Get rid of 'unfair' local property tax, says advisory body

NESC calls for site valuation tax to replace existing system



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The Government has been told to ditch the existing property tax system in favour of a new site valuation tax (SVT).

An unpublished National Economic and Social Council (NESC) report insists a site valuation tax is fairer and would promote better land use. The proposal is among a number of recommendations from the State advisory body in a soon-to-be-published report. The council also suggests property tax should be extended to development land, if a site value system is not introduced.

The current property tax system is based on the value of an owner's house, rather than the size of their land. Dublin TDs have regularly argued the current system is unfair on people living in urban areas with high property prices.

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The NESC says a site value tax would apply to developed land, derelict land, vacant land and zoned site but not to agricultural land.

"In contrast to Ireland's existing local property tax (based on self-assessment of the market value of a property), an SVT takes no account of the value of buildings on the land.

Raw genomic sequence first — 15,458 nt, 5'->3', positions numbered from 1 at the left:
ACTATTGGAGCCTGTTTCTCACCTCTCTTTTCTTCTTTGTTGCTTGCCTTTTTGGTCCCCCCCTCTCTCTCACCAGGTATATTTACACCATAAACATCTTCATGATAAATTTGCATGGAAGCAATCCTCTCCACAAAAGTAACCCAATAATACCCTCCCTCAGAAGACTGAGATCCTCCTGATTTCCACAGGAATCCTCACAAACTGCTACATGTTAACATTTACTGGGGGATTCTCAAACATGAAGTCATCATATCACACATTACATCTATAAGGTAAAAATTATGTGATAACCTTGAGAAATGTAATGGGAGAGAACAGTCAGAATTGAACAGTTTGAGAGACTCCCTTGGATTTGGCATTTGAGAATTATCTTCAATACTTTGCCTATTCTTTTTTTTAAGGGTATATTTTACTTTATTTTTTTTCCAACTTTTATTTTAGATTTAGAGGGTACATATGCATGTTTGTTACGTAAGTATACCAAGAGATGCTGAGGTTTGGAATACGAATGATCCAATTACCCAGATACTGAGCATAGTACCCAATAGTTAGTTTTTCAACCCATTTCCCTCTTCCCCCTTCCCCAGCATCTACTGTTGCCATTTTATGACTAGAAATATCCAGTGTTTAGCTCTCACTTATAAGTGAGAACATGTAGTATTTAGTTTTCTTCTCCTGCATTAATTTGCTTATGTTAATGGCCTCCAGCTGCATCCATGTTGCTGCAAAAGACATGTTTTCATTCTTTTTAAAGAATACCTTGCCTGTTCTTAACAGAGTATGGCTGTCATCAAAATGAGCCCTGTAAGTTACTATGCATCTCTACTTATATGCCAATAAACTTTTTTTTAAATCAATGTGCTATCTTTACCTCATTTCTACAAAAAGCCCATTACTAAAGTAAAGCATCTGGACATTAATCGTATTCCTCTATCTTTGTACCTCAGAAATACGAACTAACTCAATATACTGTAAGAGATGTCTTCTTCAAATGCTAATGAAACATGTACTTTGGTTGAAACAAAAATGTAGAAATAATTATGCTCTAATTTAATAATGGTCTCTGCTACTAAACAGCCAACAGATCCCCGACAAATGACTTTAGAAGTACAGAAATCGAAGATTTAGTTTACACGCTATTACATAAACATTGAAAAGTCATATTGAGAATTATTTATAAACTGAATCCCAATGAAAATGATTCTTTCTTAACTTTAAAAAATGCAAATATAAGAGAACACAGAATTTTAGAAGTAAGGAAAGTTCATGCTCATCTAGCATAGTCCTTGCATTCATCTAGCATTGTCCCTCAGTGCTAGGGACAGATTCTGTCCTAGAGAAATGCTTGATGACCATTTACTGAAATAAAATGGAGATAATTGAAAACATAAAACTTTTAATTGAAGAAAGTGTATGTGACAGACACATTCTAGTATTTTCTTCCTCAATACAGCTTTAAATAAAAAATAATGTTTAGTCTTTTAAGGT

"The site value would include the value added to the land by the services and infrastructural support supplied by government or public utilities (water supply, public transport, electricity supply, etc). It represents the purest form of land value capture in that it applies only to the value added to land," it adds.

The NESC says a site value tax would have "less distortionary effects" than other forms of taxation while promoting "improved land use".

"It could, arguably, ensure greater fairness as it would play a role in recovering some of the value added to land by public investment and services," the government advisory group said. "If a site value tax is not introduced, it is worth considering extending the existing local property tax to development land," it added.

The council also noted that in its 2018 Economic Survey of Ireland, the OECD argued for a site value tax.

The NESC has argued for a site value tax system for several years, but is making a fresh push for a radical overhaul of how land and property is taxed as there is a renewed attempt by the Government to address the housing crisis.

The group says despite the focus on housing within Government the "dysfunctional housing system" described in their 2018 report still persists today. It said this "reaffirms the importance of systemic change" Ireland must bring about and that a "fundamental change from the current speculative and highly cyclical system of urban development, land management and housing provision, to a permanently affordable system".

It calls for the Land Development Agency (LDA), local authorities and approved housing bodies to be empowered to urgently address the housing shortage. It says the LDA should have full compulsory purchase order powers to ensure it can secure the land it needs to plan for major housing development.

It also calls for the vacant site levy to be more effectively used to target developers hoarding land banks and suggests the Planning Regulator should train local authorities on enforcing the tax.

Sunday Independent

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